Because Pyongyang sees a nuclear weapons potential as the ultimate security guarantee, the scarcer its nuclear resources and the more difficult they are to retain after the imposition of inspection rules set up by an agreement, the more strongly motivated Pyongyang will be to husband them rather than sell them off. Moreover an agreement, even one under which doubts persist about the North's currently opaque nuclear deterrent, would also have the benefit of at least muting the alleged proliferation incentives for Japan or Taiwan because it would be viewed as a step away from, not towards, an openly declared, fully deployed, DPRK nuclear arsenal. But most importantly, the result would leave the US with the much easier challenge of deterring Pyongyang from using whatever minimal capability it might already possess and from taking the risk of retaliation associated with the transfer of its meager nuclear patrimony to terrorists.
Some might argue that it is premature to settle for such an imperfect agreement and insist that genuine denuclearization is a realistic goal. Although it would be useful to have this goal embodied in the language of the agreement, especially because it would justify inspections that serve the counterterrorism priority described above, it seems unlikely that North Korea will actually forfeit all of its nuclear deterrent capability. Why? After all, advocates of denuclearization will note that other states have abandoned their nuclear ambitions and even dismantled deployed capabilities, some as a result of outside pressure. Their experience, however, suggests precisely why one should not expect North Korea to follow in the footsteps. The DPRK's situation is unlike that faced by other states who sincerely agreed to give up a nuclear deterrent within their grasp (or that others believed was nearly within their grasp). Governments that have willingly sworn off nuclear weapons have been those that decided they did not face an imminent threat or believed they had an alternative to deal with such a threat. Some of the prime examples are instructive:
* Ukraine allowed its arm to be twisted into trading the nuclear weapons it inherited form the Soviet arsenal in return for economic assistance, but under circumstances where the military threat from a weakened and preoccupied Russia seemed distant.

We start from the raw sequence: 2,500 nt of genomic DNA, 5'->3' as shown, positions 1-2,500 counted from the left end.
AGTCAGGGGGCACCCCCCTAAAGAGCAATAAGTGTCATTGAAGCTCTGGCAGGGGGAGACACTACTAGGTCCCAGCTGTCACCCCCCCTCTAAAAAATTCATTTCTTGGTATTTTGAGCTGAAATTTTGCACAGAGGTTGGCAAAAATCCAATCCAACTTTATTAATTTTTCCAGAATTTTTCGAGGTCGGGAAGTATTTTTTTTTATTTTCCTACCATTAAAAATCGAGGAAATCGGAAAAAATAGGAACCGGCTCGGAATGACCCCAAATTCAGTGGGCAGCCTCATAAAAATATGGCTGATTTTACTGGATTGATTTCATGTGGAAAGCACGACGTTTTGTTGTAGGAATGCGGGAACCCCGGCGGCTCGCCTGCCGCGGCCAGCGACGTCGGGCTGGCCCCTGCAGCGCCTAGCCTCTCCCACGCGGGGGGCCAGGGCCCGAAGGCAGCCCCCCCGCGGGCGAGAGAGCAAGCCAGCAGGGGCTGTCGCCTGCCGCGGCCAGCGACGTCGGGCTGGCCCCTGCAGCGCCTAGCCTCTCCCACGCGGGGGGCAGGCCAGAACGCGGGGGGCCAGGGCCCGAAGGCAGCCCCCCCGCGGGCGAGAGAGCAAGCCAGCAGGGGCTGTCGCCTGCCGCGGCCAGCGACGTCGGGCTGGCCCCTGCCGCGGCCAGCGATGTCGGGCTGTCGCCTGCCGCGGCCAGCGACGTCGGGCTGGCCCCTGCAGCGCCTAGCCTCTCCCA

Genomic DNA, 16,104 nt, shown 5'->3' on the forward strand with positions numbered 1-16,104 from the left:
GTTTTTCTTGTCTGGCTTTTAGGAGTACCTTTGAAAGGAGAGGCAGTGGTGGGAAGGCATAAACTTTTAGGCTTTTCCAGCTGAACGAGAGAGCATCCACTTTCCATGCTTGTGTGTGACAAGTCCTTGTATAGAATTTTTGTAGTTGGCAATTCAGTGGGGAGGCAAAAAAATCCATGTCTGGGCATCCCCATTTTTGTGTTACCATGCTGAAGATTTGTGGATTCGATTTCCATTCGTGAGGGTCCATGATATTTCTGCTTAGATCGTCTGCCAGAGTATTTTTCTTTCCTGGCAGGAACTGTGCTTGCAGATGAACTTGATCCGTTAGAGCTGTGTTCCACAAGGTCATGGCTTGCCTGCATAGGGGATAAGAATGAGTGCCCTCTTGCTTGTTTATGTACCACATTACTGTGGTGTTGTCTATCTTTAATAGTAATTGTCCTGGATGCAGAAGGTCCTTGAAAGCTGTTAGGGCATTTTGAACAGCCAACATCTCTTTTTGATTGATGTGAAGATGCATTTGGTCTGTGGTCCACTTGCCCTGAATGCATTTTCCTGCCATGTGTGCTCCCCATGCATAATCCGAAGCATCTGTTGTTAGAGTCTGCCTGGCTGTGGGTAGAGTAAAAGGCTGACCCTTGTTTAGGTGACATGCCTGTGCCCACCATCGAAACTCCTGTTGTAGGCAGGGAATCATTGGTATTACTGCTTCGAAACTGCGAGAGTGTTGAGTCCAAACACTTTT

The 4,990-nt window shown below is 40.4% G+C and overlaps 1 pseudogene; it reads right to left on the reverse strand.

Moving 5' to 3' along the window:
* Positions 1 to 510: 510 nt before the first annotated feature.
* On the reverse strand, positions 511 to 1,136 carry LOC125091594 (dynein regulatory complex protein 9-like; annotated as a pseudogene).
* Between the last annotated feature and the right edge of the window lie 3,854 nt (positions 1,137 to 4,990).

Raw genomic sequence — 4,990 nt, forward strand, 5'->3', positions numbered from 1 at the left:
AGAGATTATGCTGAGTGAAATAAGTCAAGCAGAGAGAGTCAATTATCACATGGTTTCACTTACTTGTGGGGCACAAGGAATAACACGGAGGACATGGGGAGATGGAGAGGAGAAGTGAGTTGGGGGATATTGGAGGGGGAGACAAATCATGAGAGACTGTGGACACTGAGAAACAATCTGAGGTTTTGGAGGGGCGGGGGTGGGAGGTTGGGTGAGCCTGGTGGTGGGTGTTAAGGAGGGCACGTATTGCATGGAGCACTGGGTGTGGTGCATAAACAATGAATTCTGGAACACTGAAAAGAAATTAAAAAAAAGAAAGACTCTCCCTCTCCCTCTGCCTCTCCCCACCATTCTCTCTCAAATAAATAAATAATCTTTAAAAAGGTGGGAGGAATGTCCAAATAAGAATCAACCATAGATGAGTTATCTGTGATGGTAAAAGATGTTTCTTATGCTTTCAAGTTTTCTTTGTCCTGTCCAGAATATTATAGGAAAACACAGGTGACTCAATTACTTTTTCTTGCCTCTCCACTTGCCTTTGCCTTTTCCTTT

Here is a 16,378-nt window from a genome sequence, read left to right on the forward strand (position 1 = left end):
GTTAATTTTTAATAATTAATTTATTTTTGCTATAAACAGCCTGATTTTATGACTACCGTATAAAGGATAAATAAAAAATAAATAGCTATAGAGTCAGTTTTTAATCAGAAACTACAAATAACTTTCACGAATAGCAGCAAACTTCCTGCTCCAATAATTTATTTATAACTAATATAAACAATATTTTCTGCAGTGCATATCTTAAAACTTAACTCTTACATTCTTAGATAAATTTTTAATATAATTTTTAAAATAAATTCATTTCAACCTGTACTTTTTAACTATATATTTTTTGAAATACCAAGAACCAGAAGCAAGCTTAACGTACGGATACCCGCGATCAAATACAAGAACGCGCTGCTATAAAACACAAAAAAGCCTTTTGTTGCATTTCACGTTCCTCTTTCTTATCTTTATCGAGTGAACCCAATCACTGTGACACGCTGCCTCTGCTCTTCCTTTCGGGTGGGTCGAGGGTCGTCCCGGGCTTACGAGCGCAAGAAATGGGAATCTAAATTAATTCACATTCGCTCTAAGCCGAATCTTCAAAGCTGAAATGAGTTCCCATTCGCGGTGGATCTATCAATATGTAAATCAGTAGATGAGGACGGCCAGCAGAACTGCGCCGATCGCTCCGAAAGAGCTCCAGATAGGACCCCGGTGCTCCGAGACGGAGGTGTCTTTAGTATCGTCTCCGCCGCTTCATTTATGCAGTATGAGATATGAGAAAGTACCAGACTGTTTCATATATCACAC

* Taiwan and South Korea gave up (or at least postponed) realizing an emerging nuclear potential when their essential American ally who provided an extended deterrent insisted that the programs be terminated.
* South Africa dismantled the small arsenal it had secretly produced once the rationale for the deterrent (an asymmetrical answer to the potential threat from the "frontline" states possibly backed by the Soviet Union and its Cuban proxies) evaporated along with apartheid.
By contrast, facing a powerful adversary (the US) whose conventional capabilities it cannot match, the DPRK, unlike Ukraine, is convinced it faces an immediate and serious threat. Unlike South Korea and Taiwan, the DPRK rightly calculates that it has no powerful ally who will extend a deterrent umbrella. And unlike South Africa, the DPRK does not plan to undertake the sort of regime change that would eliminate the reason it perceives a threat to its survival from a militarily superior power.
Given its circumstances, therefore, one should expect Pyongyang to sign only an agreement that it is confident will not effectively prevent it from keeping a deterrent. Such an agreement may very well be one under which the North appears to trade away its current nuclear capability in return for economic and political benefits, and may even be one in which it consents to inspections. But given the powerful incentives for it to retain its most effective means for dissuading powerful adversaries from acting on what it assumes are hostile intentions, it is unlikely that the elements and even the weapons that are traded away will include all of the North's unknown nuclear potential, or that the inspections it accepts will be more than the ones that Pyongyang is confident it can manage (i.e., limit).
By the high standard of verifiable, full denuclearization that the US has publicly insisted is necessary, such an agreement under which the DPRK might secretly maintain a deterrent is unacceptable. But if one believes that the top priority for the US should be an agreement that reduces the risk of nuclear terrorism that will increase if the inventory of dangerous materials in North Korea grows, then the focus should be on minimizing the North's production capacity. An agreement that leaves the DPRK with a covert, perhaps only latent, nuclear capability can still constrain the North to carefully husband rather than market its scarce uranium or plutonium and any weapons components it may secretly possess. Even as negotiators should seek the sort of fully effective denuclearization that has been publicly vetted (especially since the more stringent the deal that is struck, the tighter the constraints against which the North will have to operate), an agreement that falls short of perfection should not be rejected if it enhances efforts to limit the catastrophic, if not likely, danger of nuclear terrorism. Diplomacy that produces a carefully crafted but imperfect agreement can reduce the most vexing threat the DPRK nuclear program poses and leave the US military with the much easier challenge of deterring Pyongyang from using or selling whatever weapons capability it may possess.